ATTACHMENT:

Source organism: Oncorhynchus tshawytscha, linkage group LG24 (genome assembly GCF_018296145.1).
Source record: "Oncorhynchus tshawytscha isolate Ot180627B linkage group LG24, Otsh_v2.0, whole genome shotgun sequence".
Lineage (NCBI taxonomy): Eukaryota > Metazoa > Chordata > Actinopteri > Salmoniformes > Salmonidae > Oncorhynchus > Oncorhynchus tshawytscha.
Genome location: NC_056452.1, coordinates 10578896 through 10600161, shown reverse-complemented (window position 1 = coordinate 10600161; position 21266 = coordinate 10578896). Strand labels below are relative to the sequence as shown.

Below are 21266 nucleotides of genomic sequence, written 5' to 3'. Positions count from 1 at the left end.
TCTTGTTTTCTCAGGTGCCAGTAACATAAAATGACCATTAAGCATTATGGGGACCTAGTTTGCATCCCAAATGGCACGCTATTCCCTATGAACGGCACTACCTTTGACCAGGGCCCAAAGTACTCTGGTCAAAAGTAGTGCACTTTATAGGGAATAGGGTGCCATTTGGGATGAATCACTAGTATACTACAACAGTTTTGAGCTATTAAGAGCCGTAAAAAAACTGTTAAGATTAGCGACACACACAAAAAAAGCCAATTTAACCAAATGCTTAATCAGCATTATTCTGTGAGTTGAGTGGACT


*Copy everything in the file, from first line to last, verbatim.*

Source organism: Oncorhynchus tshawytscha, linkage group LG24 (genome assembly GCF_018296145.1).
Source record: "Oncorhynchus tshawytscha isolate Ot180627B linkage group LG24, Otsh_v2.0, whole genome shotgun sequence".
Lineage (NCBI taxonomy): Eukaryota > Metazoa > Chordata > Actinopteri > Salmoniformes > Salmonidae > Oncorhynchus > Oncorhynchus tshawytscha.
Genome location: NC_056452.1, coordinates 10578896 through 10600161, shown reverse-complemented (window position 1 = coordinate 10600161; position 21266 = coordinate 10578896). Strand labels below are relative to the sequence as shown.

Below are 21266 nucleotides of genomic sequence, written 5' to 3'. Positions count from 1 at the left end.
TCTTGTTTTCTCAGGTGCCAGTAACATAAAATGACCATTAAGCATTATGGGGACCTAGTTTGCATCCCAAATGGCACGCTATTCCCTATGAACGGCACTACCTTTGACCAGGGCCCAAAGTACTCTGGTCAAAAGTAGTGCACTTTATAGGGAATAGGGTGCCATTTGGGATGAATCACTAGTATACTACAACAGTTTTGAGCTATTAAGAGCCGTAAAAAAACTGTTAAGATTAGCGACACACACAAAAAAAGCCAATTTAACCAAATGCTTAATCAGCATTATTCTGTGAGTTGAGTGGACT